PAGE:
The Estes Mean Machine (#001295) is a fantastic looking sport flier. It’s built up with four lengths of BT-60 body tubes, and stands 79″ tall. You’ll definitely get some attention as you approach the flight line with this rocket over your shoulder, and you’ll keep their attention with its dramatic slow liftoff characteristics and beefy sounding D/E power.
It’s got a 24mm motor mount, and flies great on D12-3 (~500′) or E12-4 (~700′) BP motors. These motors both perform extremely well in this model. Estes also includes the D12-5 and E12-6 as “recommended” motors, but in my experience these delays are way too long, and could definitely result in a relatively high-speed ejection if your trajectory is somewhat flat. The one time I flew an E12-6, the “pucker factor” was definitely high as I watched the rocket nose over after apogee and start coming in ballistic. That’s a looong 6 seconds to wonder if the laundry is gonna come out.
If you want to go with composite motors, there are lots of option there too. I used OpenRocket to do a simulation of this rocket using an Aerotech E30-7 for a predicted apogee of over 1200′.
- Great looking model that really has “presence”, whether it’s just sitting on the pad, arcing through the sky or on display with the rest of your collection
- Very stable model that flies straight as an arrow, and (despite having over 10 cal. of stability) doesn’t weathercock much in the wind.
- Dramatic lift offs and lower apogees when using BP motors make this rocket a lot of fun to watch and suitable for flying in smaller fields.
- Many power options available if you decide to fly composite motors.
- Kit provides water slide decals.
- Relatively easy to build, and excellent instructions.
- The rocket breaks into two ~3 foot sections for storage and transport. The provided “twist lock” connection works very well for easy disassembly, and flight prep. This feature makes it much easier to pack the ‘chute and load the motor, its as if you were working with two 3′ rockets instead of a 6’ beanpole. You can then put the two halves together when you reach the flight line and are ready to put it on the pad.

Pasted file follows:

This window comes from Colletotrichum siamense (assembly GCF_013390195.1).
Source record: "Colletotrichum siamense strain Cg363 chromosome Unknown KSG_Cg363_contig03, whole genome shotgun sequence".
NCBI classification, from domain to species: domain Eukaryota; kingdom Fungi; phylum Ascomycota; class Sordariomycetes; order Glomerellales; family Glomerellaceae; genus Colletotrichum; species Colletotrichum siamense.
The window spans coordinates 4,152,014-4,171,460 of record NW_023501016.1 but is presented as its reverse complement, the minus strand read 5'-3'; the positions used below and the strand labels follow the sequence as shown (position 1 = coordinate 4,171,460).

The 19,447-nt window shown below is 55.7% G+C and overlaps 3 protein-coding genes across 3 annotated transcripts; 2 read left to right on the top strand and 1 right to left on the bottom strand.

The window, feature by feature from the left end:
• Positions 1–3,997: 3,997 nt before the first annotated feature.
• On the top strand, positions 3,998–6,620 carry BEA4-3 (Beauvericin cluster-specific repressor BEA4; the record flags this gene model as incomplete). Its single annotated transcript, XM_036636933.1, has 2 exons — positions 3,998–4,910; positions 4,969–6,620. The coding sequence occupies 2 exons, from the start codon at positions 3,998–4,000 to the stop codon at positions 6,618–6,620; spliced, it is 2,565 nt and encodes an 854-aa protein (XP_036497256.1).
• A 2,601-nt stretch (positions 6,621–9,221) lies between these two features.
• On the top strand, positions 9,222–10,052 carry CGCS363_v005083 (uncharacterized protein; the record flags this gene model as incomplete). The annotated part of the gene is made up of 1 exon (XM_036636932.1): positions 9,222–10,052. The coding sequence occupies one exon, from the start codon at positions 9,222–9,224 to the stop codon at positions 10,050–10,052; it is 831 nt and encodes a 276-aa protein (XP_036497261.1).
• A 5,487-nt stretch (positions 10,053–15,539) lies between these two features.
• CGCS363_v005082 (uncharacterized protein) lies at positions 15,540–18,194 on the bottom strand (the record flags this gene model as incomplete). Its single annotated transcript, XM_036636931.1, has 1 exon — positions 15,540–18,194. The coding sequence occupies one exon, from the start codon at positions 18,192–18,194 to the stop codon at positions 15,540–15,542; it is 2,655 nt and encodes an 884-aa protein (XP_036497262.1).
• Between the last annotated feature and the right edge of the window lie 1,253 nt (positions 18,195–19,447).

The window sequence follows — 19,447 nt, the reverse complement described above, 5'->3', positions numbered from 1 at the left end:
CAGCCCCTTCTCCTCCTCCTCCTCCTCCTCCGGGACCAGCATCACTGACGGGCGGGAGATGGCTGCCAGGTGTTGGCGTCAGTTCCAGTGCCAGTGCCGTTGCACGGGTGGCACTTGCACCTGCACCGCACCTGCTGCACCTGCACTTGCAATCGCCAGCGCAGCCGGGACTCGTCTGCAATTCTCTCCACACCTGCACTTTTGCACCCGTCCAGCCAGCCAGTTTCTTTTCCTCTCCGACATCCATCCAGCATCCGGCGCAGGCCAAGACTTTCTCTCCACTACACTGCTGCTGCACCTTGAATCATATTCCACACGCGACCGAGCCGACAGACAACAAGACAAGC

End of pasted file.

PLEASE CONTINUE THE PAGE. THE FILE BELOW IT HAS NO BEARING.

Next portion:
The “Less Good”:
- The kit is provided with 3/16″ launch lugs, which require a Maxi Launch Rod. The sheer length of this model alone begs for more support, and if you’re going to be using E or greater you really should be using a 1/4″ rod. If you have access to one, this rocket launches even better from a rail.
- The tubing couplers provided with the kit are only 1.5″. I feel like this is somewhat marginal, and you have to take great care to make sure you get the joints straight. A cheap upgrade for this kit is to get some of Apogee’s BT-60 couplers which are 3″ long and don’t add any significant amount weight.
- The length of this rocket, coupled with its thin-walled tubing can lead to warping issues if left in the sun. Earlier iterations of this model showed it painted black on the package insert, the current version is sporting blue and white livery. I’m guessing in response to this issue.
- The length and weight of this rocket also tends to take its toll on landings. This has led to frequent fin repairs. I definitely recommend adding epoxy fillets to beef up the surface-mounted fins. There’s also a significant bending moment when the rocket contacts the ground … this resulted in a kinked body tube (easily repaired by cutting at the kink and adding a coupler) after one of my launches.
I believe all of these shortcomings are easily addressed with a few modifications. During one of my launches, I had a “shotgun ejection” that tore out the motor hook. This has nothing to do with an issue with the model itself … it was a motor malfunction. I’m still flying it with friction-fit motor retention, but the upshot is that Estes gave me a new kit and pack of motors under warranty when I reported the motor malfunction.
In an upcoming post, I’m going to build “Mean Machine Mk. II” with some mods inspired by my experiences with my first one.